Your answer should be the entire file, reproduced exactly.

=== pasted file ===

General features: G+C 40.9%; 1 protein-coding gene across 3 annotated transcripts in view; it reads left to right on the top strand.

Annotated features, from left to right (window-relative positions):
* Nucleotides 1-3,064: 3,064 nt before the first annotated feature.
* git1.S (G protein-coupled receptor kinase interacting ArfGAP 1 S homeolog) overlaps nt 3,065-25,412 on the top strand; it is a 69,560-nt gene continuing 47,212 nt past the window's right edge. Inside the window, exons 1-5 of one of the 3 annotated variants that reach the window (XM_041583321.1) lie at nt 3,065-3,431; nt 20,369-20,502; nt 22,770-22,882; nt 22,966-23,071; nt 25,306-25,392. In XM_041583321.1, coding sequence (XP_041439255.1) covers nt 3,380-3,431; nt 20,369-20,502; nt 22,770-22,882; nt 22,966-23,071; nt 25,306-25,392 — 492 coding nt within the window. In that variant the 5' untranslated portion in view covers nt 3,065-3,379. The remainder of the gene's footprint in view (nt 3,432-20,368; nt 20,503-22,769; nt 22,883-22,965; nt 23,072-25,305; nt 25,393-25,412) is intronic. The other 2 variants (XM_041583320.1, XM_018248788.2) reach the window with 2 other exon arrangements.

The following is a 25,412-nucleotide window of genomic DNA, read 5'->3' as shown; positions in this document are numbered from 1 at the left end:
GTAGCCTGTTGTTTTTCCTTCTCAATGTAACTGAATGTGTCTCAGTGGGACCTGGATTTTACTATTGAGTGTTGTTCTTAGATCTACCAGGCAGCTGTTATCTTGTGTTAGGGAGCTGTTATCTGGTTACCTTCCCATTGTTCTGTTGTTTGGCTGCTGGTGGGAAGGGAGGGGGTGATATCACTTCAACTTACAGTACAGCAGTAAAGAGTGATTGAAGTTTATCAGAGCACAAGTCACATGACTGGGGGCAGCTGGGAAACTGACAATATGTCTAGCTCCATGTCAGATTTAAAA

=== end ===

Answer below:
General features: G+C 40.9%; 1 protein-coding gene across 3 annotated transcripts in view; it reads left to right on the top strand.

Annotated features, from left to right (window-relative positions):
* Nucleotides 1-3,064: 3,064 nt before the first annotated feature.
* git1.S (G protein-coupled receptor kinase interacting ArfGAP 1 S homeolog) overlaps nt 3,065-25,412 on the top strand; it is a 69,560-nt gene continuing 47,212 nt past the window's right edge. Inside the window, exons 1-5 of one of the 3 annotated variants that reach the window (XM_041583321.1) lie at nt 3,065-3,431; nt 20,369-20,502; nt 22,770-22,882; nt 22,966-23,071; nt 25,306-25,392. In XM_041583321.1, coding sequence (XP_041439255.1) covers nt 3,380-3,431; nt 20,369-20,502; nt 22,770-22,882; nt 22,966-23,071; nt 25,306-25,392 — 492 coding nt within the window. In that variant the 5' untranslated portion in view covers nt 3,065-3,379. The remainder of the gene's footprint in view (nt 3,432-20,368; nt 20,503-22,769; nt 22,883-22,965; nt 23,072-25,305; nt 25,393-25,412) is intronic. The other 2 variants (XM_041583320.1, XM_018248788.2) reach the window with 2 other exon arrangements.

The following is a 25,412-nucleotide window of genomic DNA, read 5'->3' as shown; positions in this document are numbered from 1 at the left end:
GTAGCCTGTTGTTTTTCCTTCTCAATGTAACTGAATGTGTCTCAGTGGGACCTGGATTTTACTATTGAGTGTTGTTCTTAGATCTACCAGGCAGCTGTTATCTTGTGTTAGGGAGCTGTTATCTGGTTACCTTCCCATTGTTCTGTTGTTTGGCTGCTGGTGGGAAGGGAGGGGGTGATATCACTTCAACTTACAGTACAGCAGTAAAGAGTGATTGAAGTTTATCAGAGCACAAGTCACATGACTGGGGGCAGCTGGGAAACTGACAATATGTCTAGCTCCATGTCAGATTTAAAA